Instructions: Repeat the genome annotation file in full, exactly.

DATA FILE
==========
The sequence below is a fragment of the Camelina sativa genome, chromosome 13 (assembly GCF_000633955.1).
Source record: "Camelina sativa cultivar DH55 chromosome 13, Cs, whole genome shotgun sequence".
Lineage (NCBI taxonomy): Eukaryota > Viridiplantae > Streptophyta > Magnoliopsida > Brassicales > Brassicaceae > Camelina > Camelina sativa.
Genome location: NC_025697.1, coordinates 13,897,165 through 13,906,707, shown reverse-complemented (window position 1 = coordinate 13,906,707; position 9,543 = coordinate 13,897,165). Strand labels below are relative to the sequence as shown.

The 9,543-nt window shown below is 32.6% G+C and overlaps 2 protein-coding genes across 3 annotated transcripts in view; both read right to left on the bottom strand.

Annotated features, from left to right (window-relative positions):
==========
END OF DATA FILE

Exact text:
The sequence below is a fragment of the Camelina sativa genome, chromosome 13 (assembly GCF_000633955.1).
Source record: "Camelina sativa cultivar DH55 chromosome 13, Cs, whole genome shotgun sequence".
Lineage (NCBI taxonomy): Eukaryota > Viridiplantae > Streptophyta > Magnoliopsida > Brassicales > Brassicaceae > Camelina > Camelina sativa.
Genome location: NC_025697.1, coordinates 13,897,165 through 13,906,707, shown reverse-complemented (window position 1 = coordinate 13,906,707; position 9,543 = coordinate 13,897,165). Strand labels below are relative to the sequence as shown.

The 9,543-nt window shown below is 32.6% G+C and overlaps 2 protein-coding genes across 3 annotated transcripts in view; both read right to left on the bottom strand.

Annotated features, from left to right (window-relative positions):